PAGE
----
There’s an assumption that practical and radical are on opposite ends of the spectrum. Sometimes, the reverse is true. The most practical things can be the most radical.
Radical means outside the status quo; something not often done or considered; something beyond the social mores and institutions of the day. Practical means something that’s efficient at achieving your tangible, real-world goals.
Think about how many social norms and activities are horribly inefficient: K-12 education, college,formal attire, working in a giant office building instead of from a remote office, buying instead of renting, working for someone else instead of contracting out or starting your own firm, waiting to retire before you live where you want to, and on and on ad nauseum. None of these are bad in themselves, but considering the stated goals of those who engage in them, they’re almost always an unnecessarily costly and painful approach.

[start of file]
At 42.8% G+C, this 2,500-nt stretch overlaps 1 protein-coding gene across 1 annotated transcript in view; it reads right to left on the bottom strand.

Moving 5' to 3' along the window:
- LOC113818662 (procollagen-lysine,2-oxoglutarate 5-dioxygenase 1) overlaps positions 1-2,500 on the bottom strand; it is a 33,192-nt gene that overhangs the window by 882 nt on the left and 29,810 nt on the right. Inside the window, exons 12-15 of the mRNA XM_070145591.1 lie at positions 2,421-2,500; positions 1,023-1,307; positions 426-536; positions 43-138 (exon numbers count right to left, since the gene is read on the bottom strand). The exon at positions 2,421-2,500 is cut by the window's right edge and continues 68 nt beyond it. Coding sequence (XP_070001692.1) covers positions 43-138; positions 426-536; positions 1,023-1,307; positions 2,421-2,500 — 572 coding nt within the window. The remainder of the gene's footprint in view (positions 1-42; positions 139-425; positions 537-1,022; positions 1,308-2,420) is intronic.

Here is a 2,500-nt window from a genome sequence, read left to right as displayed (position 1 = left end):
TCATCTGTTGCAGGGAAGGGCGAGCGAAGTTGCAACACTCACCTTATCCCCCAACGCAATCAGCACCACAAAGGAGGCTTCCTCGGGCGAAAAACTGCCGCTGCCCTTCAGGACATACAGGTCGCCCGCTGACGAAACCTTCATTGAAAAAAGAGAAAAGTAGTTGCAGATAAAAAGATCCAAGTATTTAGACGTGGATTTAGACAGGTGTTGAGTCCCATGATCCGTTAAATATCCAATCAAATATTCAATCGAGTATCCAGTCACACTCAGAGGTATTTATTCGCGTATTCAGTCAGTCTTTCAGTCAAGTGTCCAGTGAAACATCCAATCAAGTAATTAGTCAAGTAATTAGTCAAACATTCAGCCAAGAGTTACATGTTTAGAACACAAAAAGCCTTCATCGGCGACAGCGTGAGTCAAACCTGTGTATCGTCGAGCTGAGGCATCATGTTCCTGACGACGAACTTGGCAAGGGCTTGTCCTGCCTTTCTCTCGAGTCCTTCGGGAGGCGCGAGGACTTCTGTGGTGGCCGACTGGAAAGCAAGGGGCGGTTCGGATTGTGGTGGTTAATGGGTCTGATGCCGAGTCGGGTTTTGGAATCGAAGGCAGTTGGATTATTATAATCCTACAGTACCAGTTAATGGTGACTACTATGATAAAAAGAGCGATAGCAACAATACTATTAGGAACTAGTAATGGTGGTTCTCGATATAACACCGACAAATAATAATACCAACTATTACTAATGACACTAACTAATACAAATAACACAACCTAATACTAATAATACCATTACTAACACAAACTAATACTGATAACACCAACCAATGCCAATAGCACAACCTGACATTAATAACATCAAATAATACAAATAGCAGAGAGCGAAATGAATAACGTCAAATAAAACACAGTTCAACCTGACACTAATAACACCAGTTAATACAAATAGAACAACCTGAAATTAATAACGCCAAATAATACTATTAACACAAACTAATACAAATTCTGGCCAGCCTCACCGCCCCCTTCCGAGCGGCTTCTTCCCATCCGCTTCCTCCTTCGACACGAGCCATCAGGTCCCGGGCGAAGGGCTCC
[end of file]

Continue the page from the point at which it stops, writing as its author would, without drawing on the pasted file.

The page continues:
If you zoom out, get in touch with your real desires and goals, and consider the best way to achieve them, so many of the standard approaches turn out to be wholly impractical. Don’t worry about what’s considered radical by society; ask yourself what works best at getting what you want, and do it. It’s prudent and practical, even if others consider it radical.
If doing what works best for you is radical, wear it as a badge of honor.